According to this aspect of the present invention a positive authentication requires on the one hand that the received biometric data is within a reference region. The reference region is associated with a reference biometric data set. The reference biometric data set may be e.g. the original biometric data of a user which have been presented by the user as a reference when he enrolls to an authentication system. The reference biometric data set might also be captured from several samples of the respective biometry of the user and then derived from these samples e.g. by calculating the average values of these samples. The reference biometric data set is stored somewhere in the authentication system or on an electronic token in order to be available as a reference for authentication attempts of the user. Associated with the reference biometric data set is a reference region. This reference region can be defined e.g. by designers of the respective authentication system or the authority of the respective authentication system. The reference region comprises the area of biometric data that are considered to match with the reference biometric data set good enough. In other words, it comprises all biometric data sets that have an acceptable deviation from the reference biometric data set. When reading or scanning biometric data of a user there are always some deviations from the reference biometric data set, e.g. due to slight natural changes of the biometric identity itself or due to deviations caused by the authentication itself such as scanning deviations. The system designer or owner of the authentication system may set specific threshold for deviations that are considered to be acceptable and thereby defining the reference region.

On the other hand a positive authentication is only granted if the received biometric data set is not within a blackout region. The blackout region is associated with at least one blackout biometric data set that was previously received and positively authenticated. In other words, it is associated with a biometric data set of a previous, preferably the last successful, authentication attempt of the respective user. The blackout biometric data set is stored somewhere in the authentication system or on an electronic token as well in order to be available for following authentication attempts of the user. Preferably the blackout biometric data set and hence the blackout region is updated with each positive authentication attempt. Associated with the blackout biometric data set is a blackout region. The scope of this blackout region can be defined e.g. by designers of the respective authentication system or the authority of the respective authentication system. The blackout region comprises the area of biometric data that are considered to match with the blackout biometric data set so well that a replay attack of the respective user is indicated or suspected respectively. In other words, it comprises all biometric data sets that are considered to be too close to a previously presented and positively authenticated biometric data set. The system designer or owner of the authentication system may set a specific threshold for the required similarity that is considered to be indicative of a replay attack and thereby defining the blackout region or the borders of the blackout region respectively. In a simple version, the blackout region may only comprise one blackout biometric data set. Then a replay attack is only detected in case of an exact match between a current authentication attempt and the previous positive authentication attempt.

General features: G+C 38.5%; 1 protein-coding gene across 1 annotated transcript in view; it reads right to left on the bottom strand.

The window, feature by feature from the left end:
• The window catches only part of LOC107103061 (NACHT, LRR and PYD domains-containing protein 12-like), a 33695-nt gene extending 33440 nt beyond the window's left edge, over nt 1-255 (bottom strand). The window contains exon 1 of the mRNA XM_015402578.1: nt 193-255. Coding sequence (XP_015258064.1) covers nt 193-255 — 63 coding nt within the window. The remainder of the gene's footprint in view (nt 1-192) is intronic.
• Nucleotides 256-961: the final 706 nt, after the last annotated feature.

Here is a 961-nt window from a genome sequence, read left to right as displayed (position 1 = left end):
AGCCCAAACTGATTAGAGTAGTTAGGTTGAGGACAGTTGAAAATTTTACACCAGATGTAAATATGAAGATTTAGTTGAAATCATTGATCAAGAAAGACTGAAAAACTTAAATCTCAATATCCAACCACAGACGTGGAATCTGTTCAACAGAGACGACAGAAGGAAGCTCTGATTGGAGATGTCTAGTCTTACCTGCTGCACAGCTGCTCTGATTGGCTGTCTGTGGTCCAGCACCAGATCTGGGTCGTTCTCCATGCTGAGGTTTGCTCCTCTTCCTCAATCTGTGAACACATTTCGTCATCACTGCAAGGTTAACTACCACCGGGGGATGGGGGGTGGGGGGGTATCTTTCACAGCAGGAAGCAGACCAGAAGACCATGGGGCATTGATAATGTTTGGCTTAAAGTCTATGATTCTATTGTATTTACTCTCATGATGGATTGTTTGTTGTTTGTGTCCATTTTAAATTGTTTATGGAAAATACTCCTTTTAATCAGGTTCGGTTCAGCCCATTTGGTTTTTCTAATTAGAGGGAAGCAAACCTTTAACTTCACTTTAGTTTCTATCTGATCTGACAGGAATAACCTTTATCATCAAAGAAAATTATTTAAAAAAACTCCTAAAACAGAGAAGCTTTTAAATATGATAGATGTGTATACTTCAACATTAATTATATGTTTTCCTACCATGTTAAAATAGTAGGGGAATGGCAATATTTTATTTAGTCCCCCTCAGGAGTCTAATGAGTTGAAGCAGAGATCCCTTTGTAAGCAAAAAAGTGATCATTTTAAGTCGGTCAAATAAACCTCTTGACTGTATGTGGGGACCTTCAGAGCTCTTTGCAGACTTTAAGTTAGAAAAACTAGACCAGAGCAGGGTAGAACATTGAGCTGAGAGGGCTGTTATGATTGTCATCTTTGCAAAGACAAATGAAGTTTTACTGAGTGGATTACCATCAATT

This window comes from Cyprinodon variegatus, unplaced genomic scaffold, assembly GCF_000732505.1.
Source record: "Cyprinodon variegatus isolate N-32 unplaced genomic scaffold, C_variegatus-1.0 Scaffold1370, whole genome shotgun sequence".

If the received biometric data set is within the reference region, but also inside the blackout region, a negative authentication is issued. This could be e.g. denying access to a building or an IT-network, while upon positive authentication the access is granted.